Plates Not Pills: Vitamin E
Incorporating more of this important vitamin has widespread benefits to your health.April 29, 2013
Regardless of your activity level this off-season, it’s likely that you’ve experienced a runny nose, stuffy head, sore throat or achy bones. Despite your fitness giving you extra protection from illness, there are no guarantees when it comes to preventing the common cold. Many of us take daily supplements to protect ourselves from exercise-induced and daily stressors. The immune system is extremely tough. While you may not fully grasp the complexity of the immune system, key components such as bone marrow, the lymph system, the spleen, thymus, white blood cells and antibodies all play a significant role in your individual immune response. Thus, if you do not take good care of your body, your body will not take good care of you.
Although it’s safe to say that your dietary choices do not act alone when preventing disease and illness, what you choose to eat (or not to eat) is part of the equation in keeping your body in optimal health. Vitamin C tops the immune-boosting list thanks to its ability to increase the production of infection-fighting white blood cells and antibodies. Vitamin E, however, is starting to receive the attention it deserves due to its role in producing natural killer B-cells which then produce antibodies to destroy bacteria. Important for aging, vitamin E is well-known for its role in skin protection but it also acts as an anticoagulant to inhibit blood platelets from clotting abnormally. It’s also been found to play a role in cardiovascular health.
As you think about your goals for 2013, never forget the many nutrients found in real food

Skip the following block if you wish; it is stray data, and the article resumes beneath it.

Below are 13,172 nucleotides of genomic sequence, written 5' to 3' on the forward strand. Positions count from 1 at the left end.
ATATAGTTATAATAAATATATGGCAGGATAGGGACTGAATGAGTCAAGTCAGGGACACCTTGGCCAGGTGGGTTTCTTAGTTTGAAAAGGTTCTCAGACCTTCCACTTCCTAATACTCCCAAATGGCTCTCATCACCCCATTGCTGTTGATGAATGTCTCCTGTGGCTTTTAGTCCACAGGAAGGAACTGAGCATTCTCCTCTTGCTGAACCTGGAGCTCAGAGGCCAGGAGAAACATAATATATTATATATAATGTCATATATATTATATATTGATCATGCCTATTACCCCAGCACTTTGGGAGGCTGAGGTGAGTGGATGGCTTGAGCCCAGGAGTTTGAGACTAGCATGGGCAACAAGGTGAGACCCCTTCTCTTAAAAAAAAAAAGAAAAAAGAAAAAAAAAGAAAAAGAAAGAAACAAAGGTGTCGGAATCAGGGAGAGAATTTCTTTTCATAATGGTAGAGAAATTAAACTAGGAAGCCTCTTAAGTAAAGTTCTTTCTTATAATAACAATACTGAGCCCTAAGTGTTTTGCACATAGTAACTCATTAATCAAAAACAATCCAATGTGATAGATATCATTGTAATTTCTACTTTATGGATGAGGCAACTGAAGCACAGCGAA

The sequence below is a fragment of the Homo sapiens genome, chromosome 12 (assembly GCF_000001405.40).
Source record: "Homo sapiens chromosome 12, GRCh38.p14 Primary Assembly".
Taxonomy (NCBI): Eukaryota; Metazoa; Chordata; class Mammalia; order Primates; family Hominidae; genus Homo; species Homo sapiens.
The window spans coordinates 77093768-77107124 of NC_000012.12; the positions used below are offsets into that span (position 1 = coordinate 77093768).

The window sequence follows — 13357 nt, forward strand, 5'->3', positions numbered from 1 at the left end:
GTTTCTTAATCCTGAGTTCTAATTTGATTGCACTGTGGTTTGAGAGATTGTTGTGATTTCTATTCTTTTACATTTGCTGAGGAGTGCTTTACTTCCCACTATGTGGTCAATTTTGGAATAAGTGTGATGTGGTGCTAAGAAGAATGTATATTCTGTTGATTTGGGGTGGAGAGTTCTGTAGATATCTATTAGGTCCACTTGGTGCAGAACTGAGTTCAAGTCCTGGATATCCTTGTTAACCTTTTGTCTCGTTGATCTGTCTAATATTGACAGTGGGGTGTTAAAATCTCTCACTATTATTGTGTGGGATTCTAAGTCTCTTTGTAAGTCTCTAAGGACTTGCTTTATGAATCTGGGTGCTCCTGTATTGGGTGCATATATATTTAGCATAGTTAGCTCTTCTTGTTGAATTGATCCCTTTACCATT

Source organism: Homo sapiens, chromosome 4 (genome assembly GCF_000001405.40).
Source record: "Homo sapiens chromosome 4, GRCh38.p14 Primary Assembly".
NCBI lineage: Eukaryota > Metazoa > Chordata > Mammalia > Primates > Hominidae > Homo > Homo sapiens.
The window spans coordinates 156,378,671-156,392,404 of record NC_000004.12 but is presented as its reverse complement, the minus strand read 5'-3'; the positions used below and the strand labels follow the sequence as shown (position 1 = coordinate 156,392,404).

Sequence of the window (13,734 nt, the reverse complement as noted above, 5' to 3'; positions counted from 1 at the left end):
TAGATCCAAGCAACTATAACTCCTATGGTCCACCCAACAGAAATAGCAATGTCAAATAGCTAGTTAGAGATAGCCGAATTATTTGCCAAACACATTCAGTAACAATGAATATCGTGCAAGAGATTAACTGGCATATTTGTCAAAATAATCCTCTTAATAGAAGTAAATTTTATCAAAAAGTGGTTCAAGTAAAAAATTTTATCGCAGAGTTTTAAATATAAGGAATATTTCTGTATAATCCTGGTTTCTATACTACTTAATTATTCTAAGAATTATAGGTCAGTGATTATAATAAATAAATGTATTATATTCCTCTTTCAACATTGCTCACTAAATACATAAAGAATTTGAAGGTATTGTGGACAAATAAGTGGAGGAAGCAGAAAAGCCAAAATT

Αlpha-tocopherol (a form of vitamin E) is known for its high bioavailability and has been shown to help protect membranes from lipid radicals produced in the lipid peroxidation chain reaction. In other words, as free radicals (unpaired electrons) damage cells by oxidizing DNA or proteins, a diet rich in lipid soluble antioxidants may protect cell membranes. In layman’s terms – eat your fruits and veggies to reduce oxidative stress. Vitamin E is a fat soluble vitamin so to not miss out on the absorption of specific vitamins, be sure to combine your veggies with a little oil.
Research is inconclusive as to whether athletes require antioxidant supplementation to reduce exercise-induced stress. Because the action of one antioxidant (like vitamin E) may depend on the proper workings of an organ or members of another vitamin or mineral, it is the synergy of nutrients within the body that act together to protect you from training stress. There is no one time that an athlete should prioritize eating antioxidants for there are countless beneficial nutrients found in real food, and which impact your overall health and metabolism.
To maximize your immune system health, give some thought to adding the following foods to your diet. As you think about your goals for 2013, never forget the many nutrients found in real food that may help fuel your active lifestyle and reduce your risk from illness, infection or disease.
Most common vitamin E foods:
Vegetable oils – wheat germ, sunflower, safflower, corn, soybean, olive
Nuts – almonds, peanuts, hazelnuts/filberts
Seeds – sunflower
Vegetables – swiss chard, turnip greens, mustard greens, collard greens, spinach, broccoli, bell peppers, asparagus
Fortified foods – breakfast cereals, fruit juices, margarine, spreads
Selected sources of vitamin E:
Wheat germ oil: 1 tbsp = 20.3mg
Sunflower seeds: 1 tbsp (dry roasted) = 7.4mg
Almonds: 1 ounce (dry roasted) = 6.8mg
Sunflower oil: 1 tbsp = 5.6mg
Peanut butter: 2 tbsp = 2.9mg
Peanuts: 1 ounce (dry roasted) = 2.2 mg
Recommend Dietary Allowance (RDA) for vitamin E:
15mg (or 22.5 IU) – males and females 14-plus years of age.
Marni Sumbal, MS, RD, CISSN is a Registered Dietitian with a Masters in Exercise Physiology. She is the owner of Trimarni Coaching and Nutrition and is a USAT Level-1 coach. Marni is a two-time Ironman World Championship finisher, and enjoys spending time in her kitchen coming up with vegetarian creations. If you can’t find her writing this monthly column, cooking or training, she is likely outside running with her furry best friend, Campy.